ST. PETERSBURG — Kevin Gordon, the Gibbs High principal who is widely credited for jump-starting a turnaround at the long-troubled school, is headed for a top post at St. Petersburg College.
SPC has tapped him to be provost of the downtown and Midtown campuses, replacing Yvonne Ulmer, who is retiring as the campuses' chief executive officer. The two campuses have a total of 3,200 students. He'll begin work Nov. 28.
"St. Petersburg College has worked closely with Gibbs High as Kevin and the Gibbs staff helped their students make impressive gains," SPC president Bill Law said in a written statement Friday. "We know Kevin will bring that same energy and vision to his new role at the college."
"It's bittersweet," Gordon, 47, said about leaving Gibbs, which has about 1,400 students. "It's my alma mater. It's been an absolute labor of love."
Gordon's departure comes at a sensitive time.
Gibbs' test scores and graduation rates are improving, but it remains on "intervene" status, the most dire category in the state's accountability system.
"There were always those who were concerned (about whether) the trend will continue, even with Kevin," said School Board member Lew Williams. "We need to be certain that we get someone who can continue in the direction the school is going."
Former superintendent Julie Janssen recommended Gordon for Gibbs in 2009, just as it became the district's first-ever F-graded high school.
Gordon, a former track and basketball star at Gibbs, boldly promised the next grade would be a B.
He zeroed in on student discipline, promising to confiscate turned-on cell phones and personally cinching up students' droopy pants with zip ties. On academics, he worked closely with the state Department of Education, which put Gibbs under intense oversight.
The result: Gibbs earned a C last December, falling short of a B because of incomplete data. Its FCAT scores this year were among the fastest-rising in the district.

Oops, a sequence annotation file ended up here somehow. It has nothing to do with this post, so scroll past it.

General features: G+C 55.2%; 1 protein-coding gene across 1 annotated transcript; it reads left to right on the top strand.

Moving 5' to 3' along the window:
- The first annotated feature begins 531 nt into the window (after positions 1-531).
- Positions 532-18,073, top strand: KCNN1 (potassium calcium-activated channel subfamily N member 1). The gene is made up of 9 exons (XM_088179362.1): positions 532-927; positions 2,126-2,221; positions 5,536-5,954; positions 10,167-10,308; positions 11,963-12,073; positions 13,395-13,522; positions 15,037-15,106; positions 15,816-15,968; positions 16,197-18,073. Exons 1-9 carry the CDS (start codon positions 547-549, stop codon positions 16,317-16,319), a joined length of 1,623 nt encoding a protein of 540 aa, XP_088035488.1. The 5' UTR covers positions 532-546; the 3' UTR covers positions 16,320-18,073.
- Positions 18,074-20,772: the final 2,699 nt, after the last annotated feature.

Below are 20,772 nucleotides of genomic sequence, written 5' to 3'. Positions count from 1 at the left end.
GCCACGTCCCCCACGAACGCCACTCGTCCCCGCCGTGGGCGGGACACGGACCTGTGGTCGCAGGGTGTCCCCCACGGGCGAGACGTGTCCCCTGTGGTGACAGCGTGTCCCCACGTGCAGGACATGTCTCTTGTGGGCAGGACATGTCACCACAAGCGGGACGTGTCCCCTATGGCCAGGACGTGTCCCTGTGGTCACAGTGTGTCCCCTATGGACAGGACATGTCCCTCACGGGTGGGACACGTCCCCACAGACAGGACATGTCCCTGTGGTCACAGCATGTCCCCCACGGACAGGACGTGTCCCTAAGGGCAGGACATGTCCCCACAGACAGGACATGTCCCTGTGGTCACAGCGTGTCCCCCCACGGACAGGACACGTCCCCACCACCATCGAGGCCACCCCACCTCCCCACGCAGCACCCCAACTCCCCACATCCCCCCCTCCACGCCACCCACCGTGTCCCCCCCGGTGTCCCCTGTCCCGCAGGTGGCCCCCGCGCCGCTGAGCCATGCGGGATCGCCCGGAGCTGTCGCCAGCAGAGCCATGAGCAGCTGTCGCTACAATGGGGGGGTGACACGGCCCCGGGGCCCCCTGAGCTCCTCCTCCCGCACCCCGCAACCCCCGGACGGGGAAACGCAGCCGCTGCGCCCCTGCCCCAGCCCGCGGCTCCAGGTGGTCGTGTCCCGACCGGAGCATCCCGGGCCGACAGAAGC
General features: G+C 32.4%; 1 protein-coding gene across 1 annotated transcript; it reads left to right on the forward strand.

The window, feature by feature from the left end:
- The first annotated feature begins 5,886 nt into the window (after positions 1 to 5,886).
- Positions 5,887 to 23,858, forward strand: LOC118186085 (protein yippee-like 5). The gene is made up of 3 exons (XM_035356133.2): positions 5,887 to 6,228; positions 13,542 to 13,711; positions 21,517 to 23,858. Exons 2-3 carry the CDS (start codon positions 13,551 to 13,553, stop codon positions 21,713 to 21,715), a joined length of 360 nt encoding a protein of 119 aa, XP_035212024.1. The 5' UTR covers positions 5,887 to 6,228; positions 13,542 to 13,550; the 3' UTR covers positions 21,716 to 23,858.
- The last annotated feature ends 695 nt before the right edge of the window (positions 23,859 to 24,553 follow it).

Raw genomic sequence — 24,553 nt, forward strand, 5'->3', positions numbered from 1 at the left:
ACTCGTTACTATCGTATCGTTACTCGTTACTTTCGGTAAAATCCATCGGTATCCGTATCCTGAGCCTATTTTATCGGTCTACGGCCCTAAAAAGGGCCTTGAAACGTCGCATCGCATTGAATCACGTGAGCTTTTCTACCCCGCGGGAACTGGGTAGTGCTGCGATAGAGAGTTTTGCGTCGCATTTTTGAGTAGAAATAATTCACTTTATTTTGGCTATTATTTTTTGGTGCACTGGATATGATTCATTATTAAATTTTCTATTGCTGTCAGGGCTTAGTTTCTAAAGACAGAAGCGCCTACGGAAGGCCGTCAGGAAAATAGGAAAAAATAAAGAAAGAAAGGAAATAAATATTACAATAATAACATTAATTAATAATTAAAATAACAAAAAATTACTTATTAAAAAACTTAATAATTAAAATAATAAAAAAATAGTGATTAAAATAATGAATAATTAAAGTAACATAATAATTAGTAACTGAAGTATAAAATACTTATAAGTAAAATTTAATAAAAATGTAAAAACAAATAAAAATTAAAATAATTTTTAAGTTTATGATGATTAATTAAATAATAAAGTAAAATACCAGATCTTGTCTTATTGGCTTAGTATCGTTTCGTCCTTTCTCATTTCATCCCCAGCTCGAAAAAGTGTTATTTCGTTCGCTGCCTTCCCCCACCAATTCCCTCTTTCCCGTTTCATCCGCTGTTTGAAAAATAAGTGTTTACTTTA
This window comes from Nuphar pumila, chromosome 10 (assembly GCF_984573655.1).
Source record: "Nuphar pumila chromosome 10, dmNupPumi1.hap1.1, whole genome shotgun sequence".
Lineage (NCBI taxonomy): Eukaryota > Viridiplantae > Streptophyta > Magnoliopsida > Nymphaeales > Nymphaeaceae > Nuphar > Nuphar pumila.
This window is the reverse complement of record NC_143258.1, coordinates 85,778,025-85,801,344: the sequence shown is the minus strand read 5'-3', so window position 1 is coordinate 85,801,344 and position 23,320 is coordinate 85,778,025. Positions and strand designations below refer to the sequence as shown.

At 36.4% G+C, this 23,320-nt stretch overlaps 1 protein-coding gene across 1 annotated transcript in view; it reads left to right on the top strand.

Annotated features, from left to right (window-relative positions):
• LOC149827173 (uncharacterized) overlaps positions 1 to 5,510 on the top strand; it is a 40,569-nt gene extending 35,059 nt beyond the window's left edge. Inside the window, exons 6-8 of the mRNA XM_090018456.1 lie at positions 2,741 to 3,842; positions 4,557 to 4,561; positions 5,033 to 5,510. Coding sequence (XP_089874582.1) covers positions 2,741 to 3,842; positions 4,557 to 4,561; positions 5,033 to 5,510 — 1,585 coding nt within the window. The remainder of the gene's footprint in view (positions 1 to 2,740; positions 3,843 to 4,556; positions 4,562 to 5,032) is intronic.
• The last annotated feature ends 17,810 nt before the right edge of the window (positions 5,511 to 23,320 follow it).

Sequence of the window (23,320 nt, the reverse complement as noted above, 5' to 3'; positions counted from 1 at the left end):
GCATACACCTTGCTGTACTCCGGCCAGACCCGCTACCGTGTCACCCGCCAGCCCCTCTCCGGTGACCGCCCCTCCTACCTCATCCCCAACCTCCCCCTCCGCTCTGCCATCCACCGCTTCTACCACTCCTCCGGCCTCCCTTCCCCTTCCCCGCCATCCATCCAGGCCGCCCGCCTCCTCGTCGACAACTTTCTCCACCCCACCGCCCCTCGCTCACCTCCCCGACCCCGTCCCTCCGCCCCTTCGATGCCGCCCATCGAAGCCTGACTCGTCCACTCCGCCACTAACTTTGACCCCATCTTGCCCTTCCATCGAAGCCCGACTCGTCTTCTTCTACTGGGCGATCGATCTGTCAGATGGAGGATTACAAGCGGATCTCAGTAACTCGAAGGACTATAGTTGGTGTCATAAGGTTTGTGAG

Still, huge challenges remain.
The positive trend lines belie the fact that Gibbs' scores remain among the district's lowest. In reading, 9 percent of its non-magnet students scored at grade level or above last year — the same percentage as the year before.
"If I could have my druthers, I'd keep Kevin there," said interim superintendent John Stewart. "But it's awfully hard to ask a man to turn down a job like a provost at a college."
Gordon said the work at Gibbs is far from done, but momentum will continue. He said teachers and students have bought into new ways of doing things. He noted the state oversight team still visits regularly.
"It wasn't Kevin by himself," he said. "Everyone made the changes at Gibbs happen."
Stewart said it's too early to know who will be Gibbs' next principal. He said he may recommend an acting principal before taking a harder look at a permanent replacement.
Gordon, who will receive his doctorate in educational leadership at the University of South Florida in December, made a base salary of $91,878 as principal. He applied for two district-level administration jobs this year: regional superintendent and chief turnaround officer. Both were given to someone else.
At SPC, Gordon will make $121,177 a year.
Ron Matus can be reached at email@example.com or (727) 893-8873.